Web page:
Another judge delivers blow to USPS, says changes put election mail 'at risk'(CNN) - Another judge has put a court order in place stopping the US Postal Service from making policy changes that would slow down election mail. "Plaintiffs have also demonstrated that the combination of the reduction of late trips, extra trips and reduced sorting capacity puts the timely delivery of election mail at risk," Judge Emmet Sullivan of the DC District Court wrote on Sunday, in a case brought by a coalition of state governments including New York. It's the third case in a little over a week where the court has blunted the <a href="https://www.cnn.com/2020/08/21/politics/usps-funding-controversy-explained/index.html" target="_blank">USPS's changes</a> as the agency is under extra scrutiny now that more Americans are set to vote by mail in November's general election because of the coronavirus pandemic. Last Thursday, Postmaster General Louis DeJoy said in many cases what the judges decided were changes he already planned to put in place. Sullivan ruled that while he didn't want to micromanage USPS, this ruling was in the public's interest, particularly during a pandemic. "It is clearly in the public interest to mitigate the spread of Covid-19, to ensure safe alternatives to in-person voting, and to require that the USPS comply with the law," Sullivan wrote. The court order said what the USPS was doing had wide effects. "While it is clear that Congress did not intend for the courts to micromanage the operations of the USPS, requiring the USPS to comply with the statutory requirement that it obtain an advisory opinion from the PRC and provide for notice and comment prior to implementing 'a change in the nature of postal services which will generally affect service on a nationwide or substantially nationwide basis' is not micro-managing; it is requiring the USPS to act within its statutory authority." A week ago, <a href="https://www.cnn.com/2020/09/21/politics/judge-usps-ruling-sdny/index.html" target="_blank">a federal judge ruled</a> that the Postal Service must prioritize election mail and reverse some key policy changes imposed by DeJoy, saying that "managerial failures" at the agency undermined the public's faith in mail-in voting. <a href="https://www.cnn.com/2020/09/17/politics/usps-policy-changes-injunction/index.html" target="_blank">A judge in Washington state ordered</a> many similar changes on the week before and blasted the Trump administration for what he called a "politically motivated attack" on USPS.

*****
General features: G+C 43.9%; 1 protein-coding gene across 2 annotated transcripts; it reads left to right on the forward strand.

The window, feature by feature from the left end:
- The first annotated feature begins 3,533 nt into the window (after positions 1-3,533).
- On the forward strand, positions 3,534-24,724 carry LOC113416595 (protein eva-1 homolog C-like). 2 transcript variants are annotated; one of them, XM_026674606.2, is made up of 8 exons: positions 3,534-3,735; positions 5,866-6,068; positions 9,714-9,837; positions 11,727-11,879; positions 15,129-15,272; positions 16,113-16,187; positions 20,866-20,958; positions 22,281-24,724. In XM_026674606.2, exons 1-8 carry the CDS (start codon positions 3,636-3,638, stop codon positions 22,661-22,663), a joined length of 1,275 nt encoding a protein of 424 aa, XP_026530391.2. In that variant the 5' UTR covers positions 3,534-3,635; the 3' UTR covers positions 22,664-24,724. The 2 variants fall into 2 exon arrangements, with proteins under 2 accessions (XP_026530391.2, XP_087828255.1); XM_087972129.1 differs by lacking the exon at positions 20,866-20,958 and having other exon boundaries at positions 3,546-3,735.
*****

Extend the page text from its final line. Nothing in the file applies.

Two rounds of rain in the forecast this weekHARTFORD, CT (WFSB) - There is actual rain in the forecast for later this week. Meteorologist Scot Haney said the state just has to get through a couple of days of warmth and high humidity. "The dry pattern we’ve endured for a long time will finally break down, and the result could be a significant rainfall," Haney said. "That’s great news since there hasn’t been enough rain to measure in 18 days, and the longer-term drought is getting worse." There is a chance for an isolated shower on Monday, but most of the day should feature more clouds than sun. Temperatures will be in the upper 70s and 80s. "As we head into the middle of the week, we will finally get some much-needed rain as our drought situation continues to worsen," Haney said. "There is not only one, but actually two rounds on the way." The first comes Tuesday night into early Wednesday. The second is expected to arrive Wednesday night into early Thursday. "Temperatures will also trend cooler in the wake of a cold front, going from above average to near normal," Haney said. "By Friday, we’re forecasting highs in the 60s." There may also be some showers to close out the week on Friday. The upcoming weekend looks seasonably cool with highs in the 60s and lows in the 40s. Any rain that arrives this week will help the drought situation. Haney said conditions ranged from abnormally dry in southwestern Connecticut to severe or extreme drought conditions in portions of northern and eastern Connecticut. Read the complete technical discussion <a href="https://www.wfsb.com/weather/technical_discussion/" target="_blank">here</a>. For weather updates on smartphones and tablets, head <a href="https://www.wfsb.com/site/station_info/apps" target="_blank">here</a> or text "WFSB" to 23765 to download the Channel 3 app.